People often ask authors how they finish a book, the drudgery of day to day life serving as a constant reminder to them that they have no extra time for anything. Maybe they have started a book and not finished it. Maybe they just quit, or maybe they did not like the product. Maybe they spelled Yale with a 6. Regardless, they want to know. It is a challenge, isn’t it? How do people find the time and the words? What made you think your story was important? (That’s your cynical friend who creates nothing but critiques everything.)
I don’t know about most of it, but the one aspect of writing I feel like I have an exceptional grasp on is never quitting. It’s the element I am certain separates me from these inquiring minds at parties. It’s the single factor I could fall back on when hit with doubt. If you build a history of never quitting on projects – never getting bored and losing what made the idea great to you in the first place – then you will always continue, and thus can count on the fact something will be produced. When you know something will come, then there is no course but to put in the effort to impress. Otherwise there’s no surer path to a premature end. Alas, I have a secret:
I draw strength from Warcraft III.
Probably not what anyone was expecting – yet true. Warcraft III. Yes, a cartoony video game of my youth that I loved to bits, but also something more. It was the title of my first real story.
See, back in Grade 9 and 10 Warcraft III, as producers Blizzard would have it, did not exist. Warcraft II existed and love it to bits. So much so that I set out to write a sequel. Every day after school I would come home and head upstairs to write two pages single-spaced before dinner. I did this for most of Grade 9 and then through the summer and into Grade 10. When I finished, I wrote another one, and when I finished that one I wrote a third one. The combined result was an 111,000 word text document on an old Mac of which I was resolutely proud.
Now, here’s the thing. It may have been woven together with some creativity, but I borrowed half my characters from the video game. I used their map. I used their world. I made spelling, grammar, and punctuation errors galore. I wrote sentences that a grown reader would be incapable of digesting. The end product was rubbish in the real world, and in retrospect, even as far back as university, it was not a story worthy of attention.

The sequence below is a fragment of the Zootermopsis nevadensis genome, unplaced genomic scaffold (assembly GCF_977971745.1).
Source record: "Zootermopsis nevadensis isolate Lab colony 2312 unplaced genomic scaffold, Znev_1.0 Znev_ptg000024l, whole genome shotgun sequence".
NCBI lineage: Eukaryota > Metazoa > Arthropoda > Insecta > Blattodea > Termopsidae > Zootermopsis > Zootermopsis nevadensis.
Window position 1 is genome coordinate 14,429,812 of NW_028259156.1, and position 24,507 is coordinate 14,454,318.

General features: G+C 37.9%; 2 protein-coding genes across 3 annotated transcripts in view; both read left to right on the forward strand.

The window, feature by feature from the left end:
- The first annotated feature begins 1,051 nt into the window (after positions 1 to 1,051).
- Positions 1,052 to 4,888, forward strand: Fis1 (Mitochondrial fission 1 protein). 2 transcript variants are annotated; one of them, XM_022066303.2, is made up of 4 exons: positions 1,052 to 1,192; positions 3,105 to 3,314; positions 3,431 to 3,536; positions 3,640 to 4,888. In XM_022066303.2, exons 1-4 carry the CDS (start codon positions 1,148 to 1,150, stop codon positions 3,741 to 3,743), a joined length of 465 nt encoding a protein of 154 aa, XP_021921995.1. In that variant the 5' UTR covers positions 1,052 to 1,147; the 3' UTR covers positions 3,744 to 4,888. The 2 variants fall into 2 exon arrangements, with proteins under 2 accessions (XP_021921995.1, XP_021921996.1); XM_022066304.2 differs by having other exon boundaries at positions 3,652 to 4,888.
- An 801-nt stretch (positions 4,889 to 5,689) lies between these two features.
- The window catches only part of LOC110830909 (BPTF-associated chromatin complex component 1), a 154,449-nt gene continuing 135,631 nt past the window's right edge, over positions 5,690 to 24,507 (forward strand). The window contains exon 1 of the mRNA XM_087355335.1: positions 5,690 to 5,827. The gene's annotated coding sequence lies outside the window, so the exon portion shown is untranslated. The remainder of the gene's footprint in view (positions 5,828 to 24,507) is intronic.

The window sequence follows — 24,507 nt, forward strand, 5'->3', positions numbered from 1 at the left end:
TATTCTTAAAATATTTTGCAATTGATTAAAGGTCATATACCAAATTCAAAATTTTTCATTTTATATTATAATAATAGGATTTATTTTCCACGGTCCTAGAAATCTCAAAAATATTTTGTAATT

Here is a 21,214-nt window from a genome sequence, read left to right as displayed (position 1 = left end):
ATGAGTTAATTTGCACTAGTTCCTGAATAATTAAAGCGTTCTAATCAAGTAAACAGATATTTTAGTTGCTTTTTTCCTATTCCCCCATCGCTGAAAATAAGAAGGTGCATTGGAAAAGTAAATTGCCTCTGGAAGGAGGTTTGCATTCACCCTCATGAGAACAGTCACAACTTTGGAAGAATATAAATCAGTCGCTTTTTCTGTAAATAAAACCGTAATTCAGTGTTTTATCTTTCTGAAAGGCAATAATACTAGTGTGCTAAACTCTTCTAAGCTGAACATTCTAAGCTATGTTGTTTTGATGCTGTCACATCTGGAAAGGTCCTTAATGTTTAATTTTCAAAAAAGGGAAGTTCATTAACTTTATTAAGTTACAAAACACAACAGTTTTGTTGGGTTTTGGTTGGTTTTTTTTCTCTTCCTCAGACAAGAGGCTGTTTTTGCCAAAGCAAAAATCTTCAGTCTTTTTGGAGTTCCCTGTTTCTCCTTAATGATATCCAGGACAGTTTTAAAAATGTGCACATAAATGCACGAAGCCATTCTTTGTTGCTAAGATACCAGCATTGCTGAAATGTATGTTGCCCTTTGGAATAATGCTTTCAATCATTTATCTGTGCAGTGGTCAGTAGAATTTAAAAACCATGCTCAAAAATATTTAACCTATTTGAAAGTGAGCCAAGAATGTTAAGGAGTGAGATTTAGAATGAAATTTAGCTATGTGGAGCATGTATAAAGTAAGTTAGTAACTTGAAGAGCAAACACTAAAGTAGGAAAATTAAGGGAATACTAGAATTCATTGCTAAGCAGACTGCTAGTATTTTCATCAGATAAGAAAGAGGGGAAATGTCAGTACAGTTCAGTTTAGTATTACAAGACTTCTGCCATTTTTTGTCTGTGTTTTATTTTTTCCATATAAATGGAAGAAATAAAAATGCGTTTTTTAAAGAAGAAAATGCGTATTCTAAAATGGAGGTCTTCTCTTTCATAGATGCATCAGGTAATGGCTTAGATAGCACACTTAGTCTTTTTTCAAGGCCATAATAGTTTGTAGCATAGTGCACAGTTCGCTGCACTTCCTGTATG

Except mine. It inspired me because I finished it.
All 111,000 words. Now, years later, I can barely tell you any details of all this work (I remember a demon arriving mid-air in the middle of a four-nation boat battle, and Deathwing providing a final surprise attack before the final curtain – that’s it), but I can tell you the word count because the knowledge that I finished what I set out to do a year ago – which was like five years adult time – was all that mattered.
If I could finish a quasi-readable story that overtly stole half of its ideas when I was a pubescent teenager with plenty of understandable diversions, what excuse could I have as an aspiring author seven years ago? What, was the fantasy world I constructed from the favourite elements of my reading list not good enough for Azeroth? Were my Imbalance characters of less dimension than computer game NPCs and their cousins from the era of ‘I-can’t-use-commas-properly’? Finishing something of notable size through beginning, journey, and climax was no longer a hurdle. Starting such a project again was a decision made with the confidence that one day I would finish again, and unwavering knowledge that you can is the greatest of motivators.
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